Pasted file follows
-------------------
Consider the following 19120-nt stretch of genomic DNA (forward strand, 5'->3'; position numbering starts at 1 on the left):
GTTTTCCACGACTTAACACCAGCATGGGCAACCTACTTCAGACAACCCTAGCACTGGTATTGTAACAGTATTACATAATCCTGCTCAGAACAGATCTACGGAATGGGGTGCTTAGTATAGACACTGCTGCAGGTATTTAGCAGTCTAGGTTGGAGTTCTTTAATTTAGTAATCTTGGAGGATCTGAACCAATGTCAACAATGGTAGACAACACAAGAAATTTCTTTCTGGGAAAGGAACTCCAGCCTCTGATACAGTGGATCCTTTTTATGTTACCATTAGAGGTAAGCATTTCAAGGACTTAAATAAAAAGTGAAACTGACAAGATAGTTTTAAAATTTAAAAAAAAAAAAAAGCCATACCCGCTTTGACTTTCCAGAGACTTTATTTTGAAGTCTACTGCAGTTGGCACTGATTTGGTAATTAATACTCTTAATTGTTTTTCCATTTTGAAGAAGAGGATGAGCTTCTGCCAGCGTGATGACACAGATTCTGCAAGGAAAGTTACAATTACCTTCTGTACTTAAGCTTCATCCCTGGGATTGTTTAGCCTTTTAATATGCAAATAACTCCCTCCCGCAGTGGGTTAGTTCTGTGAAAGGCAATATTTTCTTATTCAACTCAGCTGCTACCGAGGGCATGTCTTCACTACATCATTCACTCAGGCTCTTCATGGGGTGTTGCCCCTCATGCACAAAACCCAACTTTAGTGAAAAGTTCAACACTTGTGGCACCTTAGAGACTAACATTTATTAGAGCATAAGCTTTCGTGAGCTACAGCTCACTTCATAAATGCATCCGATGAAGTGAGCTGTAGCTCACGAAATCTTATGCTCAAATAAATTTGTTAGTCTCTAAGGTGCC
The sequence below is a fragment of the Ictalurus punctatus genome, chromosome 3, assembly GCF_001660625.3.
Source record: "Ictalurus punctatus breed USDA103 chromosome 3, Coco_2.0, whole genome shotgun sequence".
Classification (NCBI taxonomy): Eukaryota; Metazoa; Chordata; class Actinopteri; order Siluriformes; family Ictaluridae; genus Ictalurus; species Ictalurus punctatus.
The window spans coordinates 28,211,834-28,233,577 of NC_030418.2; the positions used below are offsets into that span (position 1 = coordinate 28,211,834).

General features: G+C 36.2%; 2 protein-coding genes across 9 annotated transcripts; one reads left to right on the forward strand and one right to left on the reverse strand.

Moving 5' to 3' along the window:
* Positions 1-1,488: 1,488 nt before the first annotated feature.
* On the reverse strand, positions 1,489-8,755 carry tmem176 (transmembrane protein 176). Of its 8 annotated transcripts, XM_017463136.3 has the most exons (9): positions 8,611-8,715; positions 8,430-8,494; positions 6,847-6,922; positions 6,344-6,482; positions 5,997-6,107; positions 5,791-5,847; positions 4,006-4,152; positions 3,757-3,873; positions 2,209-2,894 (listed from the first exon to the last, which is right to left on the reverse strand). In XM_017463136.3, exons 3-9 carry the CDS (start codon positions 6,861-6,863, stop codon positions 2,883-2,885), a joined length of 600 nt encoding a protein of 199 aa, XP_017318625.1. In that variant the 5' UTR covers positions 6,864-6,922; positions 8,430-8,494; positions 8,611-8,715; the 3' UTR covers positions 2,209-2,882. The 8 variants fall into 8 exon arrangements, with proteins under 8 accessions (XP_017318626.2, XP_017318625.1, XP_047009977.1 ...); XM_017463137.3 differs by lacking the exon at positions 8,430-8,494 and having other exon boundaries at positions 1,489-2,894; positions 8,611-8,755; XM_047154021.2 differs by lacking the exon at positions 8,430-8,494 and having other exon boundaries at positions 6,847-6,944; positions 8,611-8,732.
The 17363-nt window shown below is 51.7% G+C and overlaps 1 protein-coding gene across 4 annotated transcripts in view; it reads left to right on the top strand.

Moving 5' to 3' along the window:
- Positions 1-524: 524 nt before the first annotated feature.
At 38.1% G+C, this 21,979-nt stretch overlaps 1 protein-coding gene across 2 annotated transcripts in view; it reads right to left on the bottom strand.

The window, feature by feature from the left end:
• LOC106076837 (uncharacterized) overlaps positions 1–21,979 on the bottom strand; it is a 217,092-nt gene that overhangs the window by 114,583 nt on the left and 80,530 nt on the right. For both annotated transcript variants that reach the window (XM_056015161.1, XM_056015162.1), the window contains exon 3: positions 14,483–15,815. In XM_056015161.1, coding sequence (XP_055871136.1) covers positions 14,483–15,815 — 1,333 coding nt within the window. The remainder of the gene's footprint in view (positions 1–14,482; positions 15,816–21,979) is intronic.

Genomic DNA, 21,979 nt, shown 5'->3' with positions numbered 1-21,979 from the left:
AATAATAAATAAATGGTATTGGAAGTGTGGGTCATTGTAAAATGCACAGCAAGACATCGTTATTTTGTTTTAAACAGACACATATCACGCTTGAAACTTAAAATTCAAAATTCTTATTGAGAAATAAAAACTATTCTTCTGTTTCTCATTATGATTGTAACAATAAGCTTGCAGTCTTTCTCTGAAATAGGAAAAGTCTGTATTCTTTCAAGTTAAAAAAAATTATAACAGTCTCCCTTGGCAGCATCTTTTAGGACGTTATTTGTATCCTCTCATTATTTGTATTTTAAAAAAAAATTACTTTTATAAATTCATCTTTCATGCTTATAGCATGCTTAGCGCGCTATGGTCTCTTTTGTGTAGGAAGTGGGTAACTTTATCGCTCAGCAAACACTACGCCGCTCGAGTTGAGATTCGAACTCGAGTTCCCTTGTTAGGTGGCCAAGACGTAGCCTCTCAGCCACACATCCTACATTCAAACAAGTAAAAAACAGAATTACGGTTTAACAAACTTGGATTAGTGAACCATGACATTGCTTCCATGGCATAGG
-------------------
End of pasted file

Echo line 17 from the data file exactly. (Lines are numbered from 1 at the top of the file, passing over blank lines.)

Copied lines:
Genomic DNA, 21,979 nt, shown 5'->3' with positions numbered 1-21,979 from the left: